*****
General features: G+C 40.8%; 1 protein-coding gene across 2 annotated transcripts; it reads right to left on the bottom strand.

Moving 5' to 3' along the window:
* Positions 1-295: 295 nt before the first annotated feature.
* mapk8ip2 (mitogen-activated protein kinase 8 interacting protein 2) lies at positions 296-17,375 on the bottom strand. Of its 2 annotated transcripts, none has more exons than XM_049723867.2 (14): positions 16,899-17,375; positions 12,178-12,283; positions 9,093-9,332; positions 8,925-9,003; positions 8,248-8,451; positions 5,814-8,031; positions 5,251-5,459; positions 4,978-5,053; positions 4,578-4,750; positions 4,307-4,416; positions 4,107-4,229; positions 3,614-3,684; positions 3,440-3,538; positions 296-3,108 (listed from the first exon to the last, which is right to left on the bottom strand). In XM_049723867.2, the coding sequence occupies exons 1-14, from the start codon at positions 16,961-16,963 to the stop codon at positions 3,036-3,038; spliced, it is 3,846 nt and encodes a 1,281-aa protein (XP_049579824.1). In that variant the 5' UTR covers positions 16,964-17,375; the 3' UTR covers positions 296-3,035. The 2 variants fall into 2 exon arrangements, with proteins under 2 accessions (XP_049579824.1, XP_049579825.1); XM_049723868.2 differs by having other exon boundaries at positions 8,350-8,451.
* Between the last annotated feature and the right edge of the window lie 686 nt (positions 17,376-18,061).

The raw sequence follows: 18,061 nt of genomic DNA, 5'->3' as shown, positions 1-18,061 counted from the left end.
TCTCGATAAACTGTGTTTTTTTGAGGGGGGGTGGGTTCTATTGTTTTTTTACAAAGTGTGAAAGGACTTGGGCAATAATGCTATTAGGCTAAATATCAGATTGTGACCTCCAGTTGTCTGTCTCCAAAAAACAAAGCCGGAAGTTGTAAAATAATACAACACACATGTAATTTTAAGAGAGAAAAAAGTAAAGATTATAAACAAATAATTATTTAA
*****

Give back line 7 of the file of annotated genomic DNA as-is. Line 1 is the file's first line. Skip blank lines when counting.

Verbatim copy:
TCTCGATAAACTGTGTTTTTTTGAGGGGGGGTGGGTTCTATTGTTTTTTTACAAAGTGTGAAAGGACTTGGGCAATAATGCTATTAGGCTAAATATCAGATTGTGACCTCCAGTTGTCTGTCTCCAAAAAACAAAGCCGGAAGTTGTAAAATAATACAACACACATGTAATTTTAAGAGAGAAAAAAGTAAAGATTATAAACAAATAATTATTTAA